If your business success hinges on how you work with people from around the world, then learning about the cultures of your global business partners is crucial. The reason is simple: it makes good business sense. As a matter of fact, failing to understand the culture of your international counterparts can have consequences far beyond simple miscommunications and mild frustrations — there can be long-term damaged relationships, botched projects, and real lost business opportunities.
It’s not news to anyone with international experience that leadership styles vary depending on where you are from, that decisions are made differently in Korea compared to Scandinavia, or that business relationships are forged based on different grounds in countries like the United States and China. However, simply recognizing that there are differences is not the same as understanding what they are, and how they will impact your cross-cultural teams and the results they deliver.
This article is not about international business etiquette (which is important in its own right) but focuses on the importance of understanding how your international counterpart approaches and addresses business decisions and collaborations. The goal is to foster better cross-cultural relationships, and to ensure the best possible business outcome.
In her book “The Culture Map” Erin Meyer outlines eight scales that map the world’s cultures on such traits as communication: is it a high- or low-context country, decision making: is it consensual or top-down, and time: is it a linear-time or flexible-time society. The scales place countries in relation to each other from one extreme to the other — they function as a visual clue to where you are in relation to each other.
One of the most basic examples of how the cultural environment will impact a business collaboration is when a company from a consensus based decision making culture is working with a company from a top-down tradition of decision making.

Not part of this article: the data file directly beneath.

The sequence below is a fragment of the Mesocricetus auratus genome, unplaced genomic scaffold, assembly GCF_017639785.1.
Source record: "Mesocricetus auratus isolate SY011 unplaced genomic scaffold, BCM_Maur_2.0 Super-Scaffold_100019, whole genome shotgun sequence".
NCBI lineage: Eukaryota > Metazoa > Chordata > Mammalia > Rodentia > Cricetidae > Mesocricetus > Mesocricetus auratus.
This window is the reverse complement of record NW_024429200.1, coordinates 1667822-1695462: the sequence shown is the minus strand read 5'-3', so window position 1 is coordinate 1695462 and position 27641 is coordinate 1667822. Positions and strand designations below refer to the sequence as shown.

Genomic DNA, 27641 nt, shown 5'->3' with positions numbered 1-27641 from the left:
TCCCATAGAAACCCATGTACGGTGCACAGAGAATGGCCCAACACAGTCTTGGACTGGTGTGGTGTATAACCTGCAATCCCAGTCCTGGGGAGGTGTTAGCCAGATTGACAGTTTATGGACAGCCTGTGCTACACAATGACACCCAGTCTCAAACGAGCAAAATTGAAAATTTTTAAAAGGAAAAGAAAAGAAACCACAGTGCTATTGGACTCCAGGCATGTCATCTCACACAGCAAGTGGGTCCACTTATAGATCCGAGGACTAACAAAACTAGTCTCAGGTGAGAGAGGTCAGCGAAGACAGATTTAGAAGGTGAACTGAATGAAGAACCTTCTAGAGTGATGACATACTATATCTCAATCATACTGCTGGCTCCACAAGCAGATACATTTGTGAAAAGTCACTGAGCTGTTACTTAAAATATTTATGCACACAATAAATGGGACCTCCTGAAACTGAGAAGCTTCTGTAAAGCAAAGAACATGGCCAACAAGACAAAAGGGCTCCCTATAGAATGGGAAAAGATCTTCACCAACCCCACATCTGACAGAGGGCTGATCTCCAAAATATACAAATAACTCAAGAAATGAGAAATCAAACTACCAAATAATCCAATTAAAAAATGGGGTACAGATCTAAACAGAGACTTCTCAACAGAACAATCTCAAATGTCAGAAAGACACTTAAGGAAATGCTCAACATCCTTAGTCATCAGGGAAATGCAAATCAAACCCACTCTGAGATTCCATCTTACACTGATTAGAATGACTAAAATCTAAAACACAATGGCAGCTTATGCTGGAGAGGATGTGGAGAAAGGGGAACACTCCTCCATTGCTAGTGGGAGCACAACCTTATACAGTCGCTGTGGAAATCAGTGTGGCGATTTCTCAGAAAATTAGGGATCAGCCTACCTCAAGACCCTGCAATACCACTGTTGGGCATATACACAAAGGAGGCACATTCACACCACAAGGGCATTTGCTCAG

In simplified terms, something like this is likely to transpire: The company that works by consensus will launch a collaborative effort, where everyone is heard and where different avenues are explored. A decision will come, but not until all information has been gathered and everyone has had a say. Once the decision has been made, it’s pretty fixed and the team moves on to implementation, which is usually swift, as the whole team is already on the same page.
For the top-down company, the process is different. Here, the decision will be made pretty quickly by the person in charge and then as the project continues and more information becomes available, the decision can be revisited or altered — the decision is flexible, which means that implementation can take quite a long time accomplish.
Both of these styles can get the job done. However, were the two groups to collaborate without first addressing their differences, they would be out of sync most of the time over the course of the project. In addition to being out of sync, because they go about arriving at decisions in such contrasting ways, they are also likely to question each other’s capacity for making the right decisions. Also, because they view the roles of teammates differently, their respective communication flows are conflicting, which can cause confusion, uncertainty and hurt feelings.
This is just a simple example. The reality is that these kinds of scenarios play out to varying degrees in international business all the time. They can be disruptive, costly, and damaging to future relationships.
As with most things cross-cultural, awareness and open communication go a long way toward deterring conflict and ensuring a successful collaboration. But, without underlying knowledge it’s hard to know where there is room “to meet”. There are no shortcuts when it comes to cross-cultural knowledge. Doing the groundwork and educating your teams really is the only way to come out ahead, the stakes are simply too high not to. And in a world where cross-border assignments and cross-cultural teams are becoming more and more common, it’s not a matter of if you should invest in this kind of education, but how.
By: Felicia Shermis
Sources: “The Culture Map” by Erin Meyer